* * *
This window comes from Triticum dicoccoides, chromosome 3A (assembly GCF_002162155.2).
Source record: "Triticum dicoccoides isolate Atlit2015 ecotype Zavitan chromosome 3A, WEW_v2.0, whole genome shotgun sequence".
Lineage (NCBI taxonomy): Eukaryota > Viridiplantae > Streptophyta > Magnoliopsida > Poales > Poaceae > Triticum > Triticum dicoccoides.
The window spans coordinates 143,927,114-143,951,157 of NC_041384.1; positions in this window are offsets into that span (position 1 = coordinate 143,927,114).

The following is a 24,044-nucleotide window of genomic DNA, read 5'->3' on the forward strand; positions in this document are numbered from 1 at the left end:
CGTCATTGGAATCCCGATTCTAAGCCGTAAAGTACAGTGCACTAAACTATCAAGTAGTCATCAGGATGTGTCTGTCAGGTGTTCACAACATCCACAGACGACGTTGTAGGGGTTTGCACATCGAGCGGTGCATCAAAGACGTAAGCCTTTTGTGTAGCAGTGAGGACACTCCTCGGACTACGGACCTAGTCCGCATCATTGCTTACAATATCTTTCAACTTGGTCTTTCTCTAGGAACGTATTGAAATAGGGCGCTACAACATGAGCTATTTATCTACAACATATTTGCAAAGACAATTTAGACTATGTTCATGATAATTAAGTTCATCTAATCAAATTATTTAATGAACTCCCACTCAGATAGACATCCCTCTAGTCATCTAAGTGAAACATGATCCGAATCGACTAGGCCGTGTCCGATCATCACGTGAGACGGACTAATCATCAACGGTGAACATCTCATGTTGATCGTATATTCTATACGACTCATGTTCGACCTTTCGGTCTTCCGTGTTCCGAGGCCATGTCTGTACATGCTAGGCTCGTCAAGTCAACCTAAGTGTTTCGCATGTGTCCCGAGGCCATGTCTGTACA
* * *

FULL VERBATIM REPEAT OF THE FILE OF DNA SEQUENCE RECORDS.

This window comes from Triticum dicoccoides, chromosome 3A (assembly GCF_002162155.2).
Source record: "Triticum dicoccoides isolate Atlit2015 ecotype Zavitan chromosome 3A, WEW_v2.0, whole genome shotgun sequence".
Lineage (NCBI taxonomy): Eukaryota > Viridiplantae > Streptophyta > Magnoliopsida > Poales > Poaceae > Triticum > Triticum dicoccoides.
The window spans coordinates 143,927,114-143,951,157 of NC_041384.1; positions in this window are offsets into that span (position 1 = coordinate 143,927,114).

The following is a 24,044-nucleotide window of genomic DNA, read 5'->3' on the forward strand; positions in this document are numbered from 1 at the left end:
CGTCATTGGAATCCCGATTCTAAGCCGTAAAGTACAGTGCACTAAACTATCAAGTAGTCATCAGGATGTGTCTGTCAGGTGTTCACAACATCCACAGACGACGTTGTAGGGGTTTGCACATCGAGCGGTGCATCAAAGACGTAAGCCTTTTGTGTAGCAGTGAGGACACTCCTCGGACTACGGACCTAGTCCGCATCATTGCTTACAATATCTTTCAACTTGGTCTTTCTCTAGGAACGTATTGAAATAGGGCGCTACAACATGAGCTATTTATCTACAACATATTTGCAAAGACAATTTAGACTATGTTCATGATAATTAAGTTCATCTAATCAAATTATTTAATGAACTCCCACTCAGATAGACATCCCTCTAGTCATCTAAGTGAAACATGATCCGAATCGACTAGGCCGTGTCCGATCATCACGTGAGACGGACTAATCATCAACGGTGAACATCTCATGTTGATCGTATATTCTATACGACTCATGTTCGACCTTTCGGTCTTCCGTGTTCCGAGGCCATGTCTGTACATGCTAGGCTCGTCAAGTCAACCTAAGTGTTTCGCATGTGTCCCGAGGCCATGTCTGTACA